The Perfect Story offers a riveting, intimate look at the ethical and moral challenges sparked by the relationship between a foreign correspondent and a young Somali refugee. By revealing the boundaries of journalism and filmmaking, the film questions what stories are told, why, and who gets to tell them.
TRIGGER WARNING: This film contains scenes depicting homophobia and violence, which may be disturbing to some viewers.
Someone Like Me follows the parallel journeys of Drake, a gay asylum seeker from Uganda, and a group of strangers from Vancouver’s queer community who are tasked with supporting his resettlement in Canada. Together, they embark on a year-long quest for personal freedom, revealing how in a world where one must constantly fight for the right to exist, survival itself becomes a victory.
In community archives across British Columbia, local knowledge keepers are hand-fashioning a more inclusive history. Through a collage of personal interviews, archival footage and deeply rooted memories, the past, present and future come together, fighting for a space where everyone is seen and everyone belongs. History is what we all make of it.
In 1937, tens of thousands of Haitians and Dominicans of Haitian descent were exterminated by the Dominican army on the basis of anti-black racism. Fast-forward to 2013: the Dominican Republic’s Supreme Court stripped the citizenship of anyone with Haitian parents, retroactive to 1929, rendering more than 200,000 people stateless. Director Michèle Stephenson’s new documentary follows the grassroots campaign of a young attorney named Rosa Iris, as she challenges electoral corruption and fights to protect the right to citizenship for all people.
Celebrate Black Canadian cinema with the NFB. Explore our collection of films from Black filmmakers across Canada.
This feature documentary tells the stories of 5 asylum seekers who flee their native countries to escape homophobic violence. They face hurdles integrating into Canada, fear deportation and anxiously await a decision that will change their lives forever.
With candor, humour and courage, a group of African-Canadian women challenge cultural taboos surrounding female sexuality and fight to take back ownership of their bodies. Combining her own journey with personal accounts from some of her radiant, endearing friends, co-director Habibata Ouarme explores the phenomenon of female genital mutilation and the road to individual and collective healing, both in Africa and in Canada.
At a critical moment in the history of the written word, as humanity’s archives migrate to the cloud, one filmmaker goes on a journey around the globe to better understand how she can preserve her own Romanian and Armenian heritage, as well as our collective memory. Blending the intellectual with the poetic, she embarks on a personal quest with universal resonance, navigating the continuum between paper and digital—and reminding us that human knowledge is above all an affair of the soul and the spirit.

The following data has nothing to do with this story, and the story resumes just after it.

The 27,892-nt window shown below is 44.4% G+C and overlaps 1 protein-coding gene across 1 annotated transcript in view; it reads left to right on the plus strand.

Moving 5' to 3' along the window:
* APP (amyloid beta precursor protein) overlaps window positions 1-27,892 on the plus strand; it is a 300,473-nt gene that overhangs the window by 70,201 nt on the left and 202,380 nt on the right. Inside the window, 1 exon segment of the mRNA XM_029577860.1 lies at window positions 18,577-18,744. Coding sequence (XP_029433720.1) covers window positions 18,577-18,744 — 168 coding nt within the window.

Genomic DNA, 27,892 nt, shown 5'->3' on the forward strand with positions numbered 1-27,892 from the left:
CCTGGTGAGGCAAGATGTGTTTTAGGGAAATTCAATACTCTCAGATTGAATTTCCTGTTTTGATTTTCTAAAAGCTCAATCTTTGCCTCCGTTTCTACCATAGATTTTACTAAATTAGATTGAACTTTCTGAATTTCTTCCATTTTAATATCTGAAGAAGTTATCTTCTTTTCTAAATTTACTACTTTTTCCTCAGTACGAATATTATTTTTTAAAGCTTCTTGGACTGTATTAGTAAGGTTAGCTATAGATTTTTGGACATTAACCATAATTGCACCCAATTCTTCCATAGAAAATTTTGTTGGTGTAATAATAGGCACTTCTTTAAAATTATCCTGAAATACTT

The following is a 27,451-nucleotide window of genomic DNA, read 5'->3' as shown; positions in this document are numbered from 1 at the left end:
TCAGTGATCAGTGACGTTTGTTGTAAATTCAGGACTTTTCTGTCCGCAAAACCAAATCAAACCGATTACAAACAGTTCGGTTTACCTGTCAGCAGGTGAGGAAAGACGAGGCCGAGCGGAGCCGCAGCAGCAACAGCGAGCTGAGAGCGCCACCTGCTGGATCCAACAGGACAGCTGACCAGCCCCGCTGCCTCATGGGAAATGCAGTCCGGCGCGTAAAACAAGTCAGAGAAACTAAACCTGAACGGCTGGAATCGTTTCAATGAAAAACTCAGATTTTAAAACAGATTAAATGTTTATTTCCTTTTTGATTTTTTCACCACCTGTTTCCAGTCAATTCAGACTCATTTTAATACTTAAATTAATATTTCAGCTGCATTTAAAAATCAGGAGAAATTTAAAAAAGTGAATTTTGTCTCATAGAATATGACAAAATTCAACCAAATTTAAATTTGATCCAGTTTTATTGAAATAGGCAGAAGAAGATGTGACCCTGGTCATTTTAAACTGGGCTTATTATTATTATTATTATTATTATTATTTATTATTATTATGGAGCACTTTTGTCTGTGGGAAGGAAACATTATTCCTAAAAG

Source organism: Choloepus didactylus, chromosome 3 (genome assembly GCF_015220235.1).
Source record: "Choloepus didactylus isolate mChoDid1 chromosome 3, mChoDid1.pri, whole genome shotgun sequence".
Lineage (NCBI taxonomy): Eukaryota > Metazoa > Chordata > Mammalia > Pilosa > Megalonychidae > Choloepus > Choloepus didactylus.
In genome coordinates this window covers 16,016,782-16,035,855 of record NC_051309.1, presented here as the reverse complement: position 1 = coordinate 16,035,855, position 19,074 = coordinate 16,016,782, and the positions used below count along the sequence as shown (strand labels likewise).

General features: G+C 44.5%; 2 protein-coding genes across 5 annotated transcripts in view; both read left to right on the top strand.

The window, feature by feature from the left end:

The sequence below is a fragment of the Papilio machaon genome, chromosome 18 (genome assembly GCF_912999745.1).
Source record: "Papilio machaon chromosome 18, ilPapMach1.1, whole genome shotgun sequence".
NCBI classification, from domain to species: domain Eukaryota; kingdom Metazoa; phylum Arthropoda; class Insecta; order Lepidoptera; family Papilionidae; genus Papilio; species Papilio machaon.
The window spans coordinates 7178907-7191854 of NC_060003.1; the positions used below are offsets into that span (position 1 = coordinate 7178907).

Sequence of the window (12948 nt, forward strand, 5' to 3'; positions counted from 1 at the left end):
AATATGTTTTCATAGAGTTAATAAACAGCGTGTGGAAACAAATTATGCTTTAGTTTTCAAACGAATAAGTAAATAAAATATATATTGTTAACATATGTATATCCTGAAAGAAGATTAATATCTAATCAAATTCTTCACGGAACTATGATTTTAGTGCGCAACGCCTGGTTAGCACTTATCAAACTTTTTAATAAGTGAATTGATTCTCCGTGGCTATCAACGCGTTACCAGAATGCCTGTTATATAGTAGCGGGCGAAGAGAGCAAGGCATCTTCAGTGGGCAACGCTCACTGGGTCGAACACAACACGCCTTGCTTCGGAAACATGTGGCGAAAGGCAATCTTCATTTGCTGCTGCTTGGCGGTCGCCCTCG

This short documentary follows several refugee families during their first 19 days in Canada, as they navigate an unfamiliar terrain that has suddenly become their home. Located in the quiet Calgary neighbourhood of Bridgeland, the Margaret Chisholm Resettlement Centre is the starting point for government-assisted refugees who arrive in the city. During the 19-day timeline established by the federal government, an initial assessment is done and refugees are assisted with everything from airport reception and orientation to referrals, documents, and counselling.
19 Days reveals the human side of the refugee resettlement process. A unique look at the global migration crisis and one particular stage of asylum, it lays plain the realities faced on the difficult road towards integration.
Some dreamers have the power to inspire us, bring us together, and help us reconnect with our humanity. Alain Philoctète, a Haitian artist and activist who settled in Quebec, returns to the country of his birth to develop a permaculture project with local farmers. There, he has an emotional reunion with family members and his former comrades in arms, whose ideals remain unshaken despite the lingering aftermath of the 2010 earthquake and political instability. However, Alain, who is suffering from cancer, has to undergo treatment in Montreal, where his loved ones provide the same degree of affection and solidarity as he receives in Haiti. Director Will Prosper films this inspiring dreamer on his hopeful quest, chronicling the challenges of exile and illness with the personal, knowing touch of a longtime friend. With a rich score composed by Jenny Salgado, Kenbe la, Until We Win offers a cinematic journey that will move viewers to ponder the importance of embracing ideals and passing them on.
In 1992 a young Iranian student hanged himself on the outskirts of a small Ontario town. Having escaped the Ayatollah's regime and found a new home in Canada, he could not escape his past. In this film, Masoud Raouf documents the experiences of Iranian-Canadians - former political prisoners like himself - who were active in the Iranian democratic movement and continue to struggle with the past.
For more background information about this film, please visit the NFB.ca blog.
Flora MacDonald was Canada's first woman to make a bid for the leadership of the Progressive Conservative Party. She lost. This documentary shows people who were close to the event. It questions the mechanics of a leadership convention, whether it is the best way to choose a nation's leader, and whether Flora lost because she is a woman. Among the people interviewed are Flora MacDonald herself, the late Judy Lamarsh, political scientist John Meisel, and political commentator Larry Zolf. (Follow-up film to: Flora: Scenes from a Leadership Convention.)